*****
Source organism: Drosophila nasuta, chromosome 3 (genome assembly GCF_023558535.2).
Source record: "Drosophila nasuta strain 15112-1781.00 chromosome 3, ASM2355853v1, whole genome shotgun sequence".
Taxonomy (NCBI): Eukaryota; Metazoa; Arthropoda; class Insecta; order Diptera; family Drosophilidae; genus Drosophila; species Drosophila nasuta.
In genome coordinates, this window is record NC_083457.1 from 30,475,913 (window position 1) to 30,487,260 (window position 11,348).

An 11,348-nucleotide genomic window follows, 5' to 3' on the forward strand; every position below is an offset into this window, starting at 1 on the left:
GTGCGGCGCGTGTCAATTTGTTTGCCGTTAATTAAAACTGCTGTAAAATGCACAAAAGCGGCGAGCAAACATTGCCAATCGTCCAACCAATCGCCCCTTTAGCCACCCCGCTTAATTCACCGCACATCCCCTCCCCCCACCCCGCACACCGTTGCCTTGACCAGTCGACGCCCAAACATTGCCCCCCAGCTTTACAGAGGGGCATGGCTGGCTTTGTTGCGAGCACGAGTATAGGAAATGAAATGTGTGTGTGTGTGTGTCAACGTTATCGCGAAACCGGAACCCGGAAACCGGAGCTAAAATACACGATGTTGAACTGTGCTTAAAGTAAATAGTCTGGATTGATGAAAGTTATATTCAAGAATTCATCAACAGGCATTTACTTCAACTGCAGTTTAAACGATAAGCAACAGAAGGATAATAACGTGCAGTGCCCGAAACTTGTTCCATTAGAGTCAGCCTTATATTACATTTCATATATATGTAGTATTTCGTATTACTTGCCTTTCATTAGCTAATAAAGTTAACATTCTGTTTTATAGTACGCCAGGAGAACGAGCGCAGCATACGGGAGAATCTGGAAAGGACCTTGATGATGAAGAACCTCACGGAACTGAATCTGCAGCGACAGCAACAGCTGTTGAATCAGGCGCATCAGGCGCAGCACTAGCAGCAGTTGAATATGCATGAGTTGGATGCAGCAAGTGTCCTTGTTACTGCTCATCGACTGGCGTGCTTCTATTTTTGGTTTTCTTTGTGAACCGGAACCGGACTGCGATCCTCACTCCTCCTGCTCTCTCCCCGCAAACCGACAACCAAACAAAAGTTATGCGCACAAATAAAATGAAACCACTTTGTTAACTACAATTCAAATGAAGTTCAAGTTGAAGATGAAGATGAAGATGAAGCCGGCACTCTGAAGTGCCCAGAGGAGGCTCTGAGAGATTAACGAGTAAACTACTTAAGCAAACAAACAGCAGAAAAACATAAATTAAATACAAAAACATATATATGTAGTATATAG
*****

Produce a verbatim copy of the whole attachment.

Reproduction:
Source organism: Drosophila nasuta, chromosome 3 (genome assembly GCF_023558535.2).
Source record: "Drosophila nasuta strain 15112-1781.00 chromosome 3, ASM2355853v1, whole genome shotgun sequence".
Taxonomy (NCBI): Eukaryota; Metazoa; Arthropoda; class Insecta; order Diptera; family Drosophilidae; genus Drosophila; species Drosophila nasuta.
In genome coordinates, this window is record NC_083457.1 from 30,475,913 (window position 1) to 30,487,260 (window position 11,348).

An 11,348-nucleotide genomic window follows, 5' to 3' on the forward strand; every position below is an offset into this window, starting at 1 on the left:
GTGCGGCGCGTGTCAATTTGTTTGCCGTTAATTAAAACTGCTGTAAAATGCACAAAAGCGGCGAGCAAACATTGCCAATCGTCCAACCAATCGCCCCTTTAGCCACCCCGCTTAATTCACCGCACATCCCCTCCCCCCACCCCGCACACCGTTGCCTTGACCAGTCGACGCCCAAACATTGCCCCCCAGCTTTACAGAGGGGCATGGCTGGCTTTGTTGCGAGCACGAGTATAGGAAATGAAATGTGTGTGTGTGTGTGTCAACGTTATCGCGAAACCGGAACCCGGAAACCGGAGCTAAAATACACGATGTTGAACTGTGCTTAAAGTAAATAGTCTGGATTGATGAAAGTTATATTCAAGAATTCATCAACAGGCATTTACTTCAACTGCAGTTTAAACGATAAGCAACAGAAGGATAATAACGTGCAGTGCCCGAAACTTGTTCCATTAGAGTCAGCCTTATATTACATTTCATATATATGTAGTATTTCGTATTACTTGCCTTTCATTAGCTAATAAAGTTAACATTCTGTTTTATAGTACGCCAGGAGAACGAGCGCAGCATACGGGAGAATCTGGAAAGGACCTTGATGATGAAGAACCTCACGGAACTGAATCTGCAGCGACAGCAACAGCTGTTGAATCAGGCGCATCAGGCGCAGCACTAGCAGCAGTTGAATATGCATGAGTTGGATGCAGCAAGTGTCCTTGTTACTGCTCATCGACTGGCGTGCTTCTATTTTTGGTTTTCTTTGTGAACCGGAACCGGACTGCGATCCTCACTCCTCCTGCTCTCTCCCCGCAAACCGACAACCAAACAAAAGTTATGCGCACAAATAAAATGAAACCACTTTGTTAACTACAATTCAAATGAAGTTCAAGTTGAAGATGAAGATGAAGATGAAGCCGGCACTCTGAAGTGCCCAGAGGAGGCTCTGAGAGATTAACGAGTAAACTACTTAAGCAAACAAACAGCAGAAAAACATAAATTAAATACAAAAACATATATATGTAGTATATAG